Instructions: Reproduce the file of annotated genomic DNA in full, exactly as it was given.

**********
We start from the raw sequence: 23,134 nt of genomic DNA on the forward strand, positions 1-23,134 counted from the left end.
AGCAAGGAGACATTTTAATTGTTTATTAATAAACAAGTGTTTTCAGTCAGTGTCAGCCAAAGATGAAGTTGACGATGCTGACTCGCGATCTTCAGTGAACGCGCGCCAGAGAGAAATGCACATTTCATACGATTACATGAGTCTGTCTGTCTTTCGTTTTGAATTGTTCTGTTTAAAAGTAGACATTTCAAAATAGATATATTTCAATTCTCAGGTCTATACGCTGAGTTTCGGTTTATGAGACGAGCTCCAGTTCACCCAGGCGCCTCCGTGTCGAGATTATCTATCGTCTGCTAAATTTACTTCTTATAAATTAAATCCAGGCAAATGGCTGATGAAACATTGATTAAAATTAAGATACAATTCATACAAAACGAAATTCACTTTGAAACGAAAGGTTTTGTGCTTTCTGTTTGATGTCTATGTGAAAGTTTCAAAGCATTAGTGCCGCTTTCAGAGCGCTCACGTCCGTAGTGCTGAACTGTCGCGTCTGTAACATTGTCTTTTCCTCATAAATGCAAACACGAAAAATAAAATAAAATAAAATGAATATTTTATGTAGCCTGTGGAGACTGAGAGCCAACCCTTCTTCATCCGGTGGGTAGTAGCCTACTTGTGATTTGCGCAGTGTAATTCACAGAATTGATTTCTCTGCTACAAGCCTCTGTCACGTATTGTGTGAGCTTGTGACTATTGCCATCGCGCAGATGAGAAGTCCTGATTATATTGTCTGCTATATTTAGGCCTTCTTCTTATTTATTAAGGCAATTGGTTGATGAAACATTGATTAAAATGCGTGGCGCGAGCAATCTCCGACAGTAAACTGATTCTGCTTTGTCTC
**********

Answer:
We start from the raw sequence: 23,134 nt of genomic DNA on the forward strand, positions 1-23,134 counted from the left end.
AGCAAGGAGACATTTTAATTGTTTATTAATAAACAAGTGTTTTCAGTCAGTGTCAGCCAAAGATGAAGTTGACGATGCTGACTCGCGATCTTCAGTGAACGCGCGCCAGAGAGAAATGCACATTTCATACGATTACATGAGTCTGTCTGTCTTTCGTTTTGAATTGTTCTGTTTAAAAGTAGACATTTCAAAATAGATATATTTCAATTCTCAGGTCTATACGCTGAGTTTCGGTTTATGAGACGAGCTCCAGTTCACCCAGGCGCCTCCGTGTCGAGATTATCTATCGTCTGCTAAATTTACTTCTTATAAATTAAATCCAGGCAAATGGCTGATGAAACATTGATTAAAATTAAGATACAATTCATACAAAACGAAATTCACTTTGAAACGAAAGGTTTTGTGCTTTCTGTTTGATGTCTATGTGAAAGTTTCAAAGCATTAGTGCCGCTTTCAGAGCGCTCACGTCCGTAGTGCTGAACTGTCGCGTCTGTAACATTGTCTTTTCCTCATAAATGCAAACACGAAAAATAAAATAAAATAAAATGAATATTTTATGTAGCCTGTGGAGACTGAGAGCCAACCCTTCTTCATCCGGTGGGTAGTAGCCTACTTGTGATTTGCGCAGTGTAATTCACAGAATTGATTTCTCTGCTACAAGCCTCTGTCACGTATTGTGTGAGCTTGTGACTATTGCCATCGCGCAGATGAGAAGTCCTGATTATATTGTCTGCTATATTTAGGCCTTCTTCTTATTTATTAAGGCAATTGGTTGATGAAACATTGATTAAAATGCGTGGCGCGAGCAATCTCCGACAGTAAACTGATTCTGCTTTGTCTC